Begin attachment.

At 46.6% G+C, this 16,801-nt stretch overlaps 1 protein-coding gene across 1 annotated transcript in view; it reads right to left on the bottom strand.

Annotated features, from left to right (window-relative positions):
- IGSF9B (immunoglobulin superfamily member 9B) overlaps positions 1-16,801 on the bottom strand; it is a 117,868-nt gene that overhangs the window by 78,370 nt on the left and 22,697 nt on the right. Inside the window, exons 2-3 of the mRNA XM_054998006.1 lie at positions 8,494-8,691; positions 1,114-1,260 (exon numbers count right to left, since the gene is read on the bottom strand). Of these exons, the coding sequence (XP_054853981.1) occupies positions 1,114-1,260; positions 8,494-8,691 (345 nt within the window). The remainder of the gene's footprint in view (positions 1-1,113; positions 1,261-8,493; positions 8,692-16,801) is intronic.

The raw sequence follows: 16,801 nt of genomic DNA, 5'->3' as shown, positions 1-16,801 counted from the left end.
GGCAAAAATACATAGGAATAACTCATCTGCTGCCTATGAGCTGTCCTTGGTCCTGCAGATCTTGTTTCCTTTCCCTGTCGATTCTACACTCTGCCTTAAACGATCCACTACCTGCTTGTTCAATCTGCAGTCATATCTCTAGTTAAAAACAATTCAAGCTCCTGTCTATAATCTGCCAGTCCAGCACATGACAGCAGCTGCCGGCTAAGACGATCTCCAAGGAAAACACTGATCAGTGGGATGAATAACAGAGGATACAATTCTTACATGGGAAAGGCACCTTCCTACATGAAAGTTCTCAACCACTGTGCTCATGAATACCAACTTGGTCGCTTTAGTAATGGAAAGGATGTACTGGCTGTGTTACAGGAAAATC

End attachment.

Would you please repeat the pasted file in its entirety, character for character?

At 46.6% G+C, this 16,801-nt stretch overlaps 1 protein-coding gene across 1 annotated transcript in view; it reads right to left on the bottom strand.

Annotated features, from left to right (window-relative positions):
- IGSF9B (immunoglobulin superfamily member 9B) overlaps positions 1-16,801 on the bottom strand; it is a 117,868-nt gene that overhangs the window by 78,370 nt on the left and 22,697 nt on the right. Inside the window, exons 2-3 of the mRNA XM_054998006.1 lie at positions 8,494-8,691; positions 1,114-1,260 (exon numbers count right to left, since the gene is read on the bottom strand). Of these exons, the coding sequence (XP_054853981.1) occupies positions 1,114-1,260; positions 8,494-8,691 (345 nt within the window). The remainder of the gene's footprint in view (positions 1-1,113; positions 1,261-8,493; positions 8,692-16,801) is intronic.

The raw sequence follows: 16,801 nt of genomic DNA, 5'->3' as shown, positions 1-16,801 counted from the left end.
GGCAAAAATACATAGGAATAACTCATCTGCTGCCTATGAGCTGTCCTTGGTCCTGCAGATCTTGTTTCCTTTCCCTGTCGATTCTACACTCTGCCTTAAACGATCCACTACCTGCTTGTTCAATCTGCAGTCATATCTCTAGTTAAAAACAATTCAAGCTCCTGTCTATAATCTGCCAGTCCAGCACATGACAGCAGCTGCCGGCTAAGACGATCTCCAAGGAAAACACTGATCAGTGGGATGAATAACAGAGGATACAATTCTTACATGGGAAAGGCACCTTCCTACATGAAAGTTCTCAACCACTGTGCTCATGAATACCAACTTGGTCGCTTTAGTAATGGAAAGGATGTACTGGCTGTGTTACAGGAAAATC